Theology of Preaching (2)

This is an abstract from a “Theology of Preaching” paper.

To a Particular Group of the People of God

Scripture is the word of God spoken in a context, and preaching is witnessing to the word of God in a context. In the Bible, God spoke to people in ways particular to their lives, situations, history, and culture, and in the same way, God continues to speak into our particular lives, context, history, and culture today. The claims the text makes on the people of God are the same then and now, but the context changes. This means that preaching must take seriously both the original context of the text as well as the context the text will be preached in, for God speaks to someone, not by making speaking distant claims and static doctrine towards the universe, but by speaking to particular people in a particular context. Preaching to a particular group of the people of God takes seriously that God speaks to a people in a context, and we must do the same.

We also preach to a particular group of the people of God because we are part of a particular group of the people of God. To again use Long’s witness image, “The witness is also not a neutral observer… the preacher as witness is one who stands in and with a particular community of faith.”[1] The preacher speaks to their particular community because the preacher cannot help but hear God’s word from within that community. A preacher cannot get to neutral ground to hear the word of God for everyone equally. As the preacher stands with a particular people, they hear what God is saying through the filter of all the things that make a unique community. And although they can listen for a people other than their own community, the act of preaching is, at its best, listening to what God has to say to a specific community of faith with its specific struggles and specific mission in a specific location and then testifying to what has been heard.[2] This definitely calls into question practices like video venues and church online where there is no particular known people of God.

We also preach in context because, when calling a people to adopt the story of God as their own, we must understand the story they are already living in. In moving from one story to another, people are beginning in many different places, and preaching must recognize the place where people begin as well as know which direction to point them towards the story of God. The preacher must know the story people are living in, with all its struggles, dispositions, practices, and truths, in order to be able to know how to call them into God’s story.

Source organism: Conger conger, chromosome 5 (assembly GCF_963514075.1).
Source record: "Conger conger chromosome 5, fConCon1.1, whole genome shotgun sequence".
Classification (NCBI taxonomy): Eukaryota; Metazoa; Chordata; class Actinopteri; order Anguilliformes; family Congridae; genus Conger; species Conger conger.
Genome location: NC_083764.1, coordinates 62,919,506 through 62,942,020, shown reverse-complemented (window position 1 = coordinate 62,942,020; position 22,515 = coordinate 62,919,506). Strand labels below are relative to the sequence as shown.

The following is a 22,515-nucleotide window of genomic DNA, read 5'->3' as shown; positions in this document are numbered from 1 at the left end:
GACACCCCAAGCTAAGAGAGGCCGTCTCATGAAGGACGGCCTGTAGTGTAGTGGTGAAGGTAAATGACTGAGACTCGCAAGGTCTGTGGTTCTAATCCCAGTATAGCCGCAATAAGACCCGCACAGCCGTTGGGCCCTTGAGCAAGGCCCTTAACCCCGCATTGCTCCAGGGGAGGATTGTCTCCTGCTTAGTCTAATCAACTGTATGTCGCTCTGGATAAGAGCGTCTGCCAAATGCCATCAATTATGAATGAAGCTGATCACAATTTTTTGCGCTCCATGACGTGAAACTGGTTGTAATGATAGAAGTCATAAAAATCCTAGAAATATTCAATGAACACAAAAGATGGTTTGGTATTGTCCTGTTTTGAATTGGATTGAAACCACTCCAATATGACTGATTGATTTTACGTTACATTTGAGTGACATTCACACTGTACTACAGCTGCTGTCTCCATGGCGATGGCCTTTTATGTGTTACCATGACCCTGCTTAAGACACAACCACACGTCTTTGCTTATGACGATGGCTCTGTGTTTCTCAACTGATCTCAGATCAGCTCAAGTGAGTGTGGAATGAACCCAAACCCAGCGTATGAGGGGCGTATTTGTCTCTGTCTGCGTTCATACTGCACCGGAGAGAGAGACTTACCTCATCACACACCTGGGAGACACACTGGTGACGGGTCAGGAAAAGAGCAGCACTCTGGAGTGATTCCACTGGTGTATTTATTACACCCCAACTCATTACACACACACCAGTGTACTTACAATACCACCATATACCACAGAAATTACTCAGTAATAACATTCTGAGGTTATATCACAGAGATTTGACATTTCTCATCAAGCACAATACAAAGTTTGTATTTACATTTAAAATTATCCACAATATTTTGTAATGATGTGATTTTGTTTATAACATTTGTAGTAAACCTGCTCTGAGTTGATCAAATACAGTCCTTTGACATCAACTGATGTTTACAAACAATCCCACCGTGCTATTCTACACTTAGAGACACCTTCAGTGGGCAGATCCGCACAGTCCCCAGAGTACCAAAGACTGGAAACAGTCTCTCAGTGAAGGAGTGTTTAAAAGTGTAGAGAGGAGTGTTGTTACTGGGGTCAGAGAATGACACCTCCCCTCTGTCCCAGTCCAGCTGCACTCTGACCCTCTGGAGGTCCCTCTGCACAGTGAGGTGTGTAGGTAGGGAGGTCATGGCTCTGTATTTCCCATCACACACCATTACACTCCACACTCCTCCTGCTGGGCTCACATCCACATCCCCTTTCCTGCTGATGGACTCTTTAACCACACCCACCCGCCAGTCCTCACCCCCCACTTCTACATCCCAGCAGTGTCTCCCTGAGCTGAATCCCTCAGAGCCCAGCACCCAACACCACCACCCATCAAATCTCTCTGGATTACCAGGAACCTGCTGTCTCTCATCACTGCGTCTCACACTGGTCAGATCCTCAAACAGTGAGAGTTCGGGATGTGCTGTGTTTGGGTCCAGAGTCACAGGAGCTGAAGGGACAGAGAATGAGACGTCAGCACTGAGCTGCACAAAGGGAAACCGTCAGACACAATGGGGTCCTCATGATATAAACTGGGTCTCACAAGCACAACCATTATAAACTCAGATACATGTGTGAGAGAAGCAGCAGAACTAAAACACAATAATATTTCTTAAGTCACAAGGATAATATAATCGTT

Part 3 will focus on what it means for God’s story to become their story. 

[1] Long, 50.

[2] Long, 50.


One thought on “Theology of Preaching (2)

  1. Hi, I am from Australia.

    Is the Bible really the word of “God”?
    Are you thoroughly familiar with the various church “fathers” who fabricated it to consolidate their worldly power and influence.
    And who thus used their now “official” brand of Christian-ISM to define “heretics” and “heresies” – and to thus eliminate the INEVITABLE “heretics”
    Which “God” ? Whose “God”?
    And why does everything have to turn out to be Christian?
    Especially as over 4 billion living-breathing-feeling human beings are not Christians. And none of the countless billions of heart-sensitive non-human sentient beings that live on this planet.
    Even more so when all of the Sacred Texts of the entire Great Tradition of humankind are freely available to anyone with an internet connection.

    Remember too that Jesus was not in any sense a Christian He was essentially a Jew.
    He was an outsider, a radical Spiritual Teaching who taught on the margins of the tradition of Judaism as it was in his time and place. He taught and demonstrated a radical, universal, non-Christian, non-sectarian, Spirit-Breathing Spiritual Way of Life that can be practiced by ALL heart-sensitive sentient beings, in any time and place.

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